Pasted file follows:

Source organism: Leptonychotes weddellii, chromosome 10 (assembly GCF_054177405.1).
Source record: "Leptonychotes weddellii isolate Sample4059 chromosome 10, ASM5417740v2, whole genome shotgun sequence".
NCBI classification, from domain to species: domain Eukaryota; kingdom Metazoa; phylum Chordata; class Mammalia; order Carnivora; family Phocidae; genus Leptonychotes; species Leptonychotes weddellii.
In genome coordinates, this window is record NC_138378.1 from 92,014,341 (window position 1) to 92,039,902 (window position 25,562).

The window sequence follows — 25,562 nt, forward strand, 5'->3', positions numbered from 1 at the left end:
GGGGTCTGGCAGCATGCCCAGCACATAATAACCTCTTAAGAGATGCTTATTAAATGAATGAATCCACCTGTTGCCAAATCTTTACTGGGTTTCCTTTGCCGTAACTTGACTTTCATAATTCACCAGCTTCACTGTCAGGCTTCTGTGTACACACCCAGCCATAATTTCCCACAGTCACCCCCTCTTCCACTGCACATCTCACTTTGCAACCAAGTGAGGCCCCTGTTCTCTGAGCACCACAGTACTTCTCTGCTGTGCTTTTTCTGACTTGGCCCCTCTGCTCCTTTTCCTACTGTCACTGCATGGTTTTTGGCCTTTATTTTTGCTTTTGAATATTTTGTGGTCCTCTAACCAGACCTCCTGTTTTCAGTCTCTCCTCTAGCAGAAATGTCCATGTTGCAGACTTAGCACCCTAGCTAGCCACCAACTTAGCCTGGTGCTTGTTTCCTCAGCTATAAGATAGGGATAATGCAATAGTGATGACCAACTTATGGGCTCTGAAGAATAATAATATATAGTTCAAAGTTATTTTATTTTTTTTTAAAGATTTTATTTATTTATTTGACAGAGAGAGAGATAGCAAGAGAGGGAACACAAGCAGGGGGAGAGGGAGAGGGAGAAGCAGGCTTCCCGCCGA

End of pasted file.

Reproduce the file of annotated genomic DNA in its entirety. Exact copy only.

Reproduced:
Source organism: Leptonychotes weddellii, chromosome 10 (assembly GCF_054177405.1).
Source record: "Leptonychotes weddellii isolate Sample4059 chromosome 10, ASM5417740v2, whole genome shotgun sequence".
NCBI classification, from domain to species: domain Eukaryota; kingdom Metazoa; phylum Chordata; class Mammalia; order Carnivora; family Phocidae; genus Leptonychotes; species Leptonychotes weddellii.
In genome coordinates, this window is record NC_138378.1 from 92,014,341 (window position 1) to 92,039,902 (window position 25,562).

The window sequence follows — 25,562 nt, forward strand, 5'->3', positions numbered from 1 at the left end:
GGGGTCTGGCAGCATGCCCAGCACATAATAACCTCTTAAGAGATGCTTATTAAATGAATGAATCCACCTGTTGCCAAATCTTTACTGGGTTTCCTTTGCCGTAACTTGACTTTCATAATTCACCAGCTTCACTGTCAGGCTTCTGTGTACACACCCAGCCATAATTTCCCACAGTCACCCCCTCTTCCACTGCACATCTCACTTTGCAACCAAGTGAGGCCCCTGTTCTCTGAGCACCACAGTACTTCTCTGCTGTGCTTTTTCTGACTTGGCCCCTCTGCTCCTTTTCCTACTGTCACTGCATGGTTTTTGGCCTTTATTTTTGCTTTTGAATATTTTGTGGTCCTCTAACCAGACCTCCTGTTTTCAGTCTCTCCTCTAGCAGAAATGTCCATGTTGCAGACTTAGCACCCTAGCTAGCCACCAACTTAGCCTGGTGCTTGTTTCCTCAGCTATAAGATAGGGATAATGCAATAGTGATGACCAACTTATGGGCTCTGAAGAATAATAATATATAGTTCAAAGTTATTTTATTTTTTTTTAAAGATTTTATTTATTTATTTGACAGAGAGAGAGATAGCAAGAGAGGGAACACAAGCAGGGGGAGAGGGAGAGGGAGAAGCAGGCTTCCCGCCGA